Publication: The Crimson White
Article by:
Ben Stansell, Assistant Sports Editor

Lawless AlanSpeed is addictive, according to Lawless Alan, and his father can remember the exact moment his son got hooked.

Even though his wife Dorian was not thrilled, Chris Alan had agreed to allow his son to try his hand at race car driving. Lawless Alan had expressed an interest in the sport after tagging along on some of his father’s races. Not knowing where his son’s curiosity would lead, Chris Alan started him out in go-karts. From go-karts, Lawless Alan moved to Legends car racing.

Legends cars are 5/8-scale steel-bodied replicas of automobiles from the 1930s and 1940s, but with a motorcycle engine under the hood. They are cost-efficient cars raced by people of all ages, including a then 12-year old Lawless Alan.

At Lawless Alan’s very first race, his father watched from his seat on the straightaway as drivers zoomed past. Noticing a man clocking the racers with a radar gun, Chris Alan wandered over. He asked him how fast the cars were going.

“Usually between 98 and 100 miles per hour,” the man said. “Except for this guy.”

Chris turned his head just in time to see a black car come flying by.

“He’s doing 107,” the man said.

It was Lawless.

The race didn’t end in victory for the first-time driver. Far from it. Lawless Alan seems to remember that either his motor blew up, or an oil line came off. Either way, he doesn’t think he finished the race. However, the race was a pivotal moment in Chris Alan’s eyes. It proved that his son, a mere fledgling in the sport, had potential.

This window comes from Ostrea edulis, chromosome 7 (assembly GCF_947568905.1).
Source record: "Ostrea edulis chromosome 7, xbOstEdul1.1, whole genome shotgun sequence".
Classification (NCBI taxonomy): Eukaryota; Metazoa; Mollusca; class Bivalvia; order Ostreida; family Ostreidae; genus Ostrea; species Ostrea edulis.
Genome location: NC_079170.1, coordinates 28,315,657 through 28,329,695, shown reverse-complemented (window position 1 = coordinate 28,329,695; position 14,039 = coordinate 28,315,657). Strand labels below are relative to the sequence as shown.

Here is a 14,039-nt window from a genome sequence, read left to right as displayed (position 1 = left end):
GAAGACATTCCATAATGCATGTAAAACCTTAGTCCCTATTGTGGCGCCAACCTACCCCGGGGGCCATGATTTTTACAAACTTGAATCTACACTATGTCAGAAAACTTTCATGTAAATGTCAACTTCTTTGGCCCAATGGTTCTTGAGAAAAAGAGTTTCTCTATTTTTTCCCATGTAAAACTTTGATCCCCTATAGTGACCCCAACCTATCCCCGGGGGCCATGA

“There’s one thing about racing that you can’t teach,” Chris Alan said. “And this is the difference between someone who can be great and someone who can be good. You can’t teach speed.”

Lawless Alan possessed the unteachable trait.

Flash forward to Sept. 22, 2018 at Irwindale Speedway in his home state of California.

The potential that Chris Alan had noticed in his son seven years ago was being fulfilled.

Lawless Alan wasn’t behind the wheel of a Legends car anymore. He had upgraded to a late model car, the highest level of race car, in 2017 and was now competing for the NASCAR Whelen All-American Series Track Championship. After reaching the podium 11 times, including seven first-place finishes, during the season, all Lawless Alan needed to clinch the championship was a ninth- or tenth-place finish. But in Lawless Alan’s mind, that was never the plan.

“I went out and I was racing people,” Lawless Alan said. “I was battling with people for every position.”

Lawless Alan didn’t cross the finish line first, but he still secured a spot of the podium. With the championship in hand, champagne bottles were popped and celebration ensued. He enjoyed the victory he had worked so hard to secure over the course of more than 30 races. The revelry could only last one day, though.

Lawless Alan had to catch a flight the next day back to Tuscaloosa, where he is a freshman at the University of Alabama.

“I brought back the championship flag,” Lawless Alan said. “It’s hanging in my dorm.”

Chris Alan doesn’t know many professional race car drivers who moonlight as college students like his son does, but education comes first in the Alan household. When it was time for Lawless Alan to go off to college, there wasn’t any debate about putting it off to focus on his blossoming racing career. The only question that remained was where he would enroll.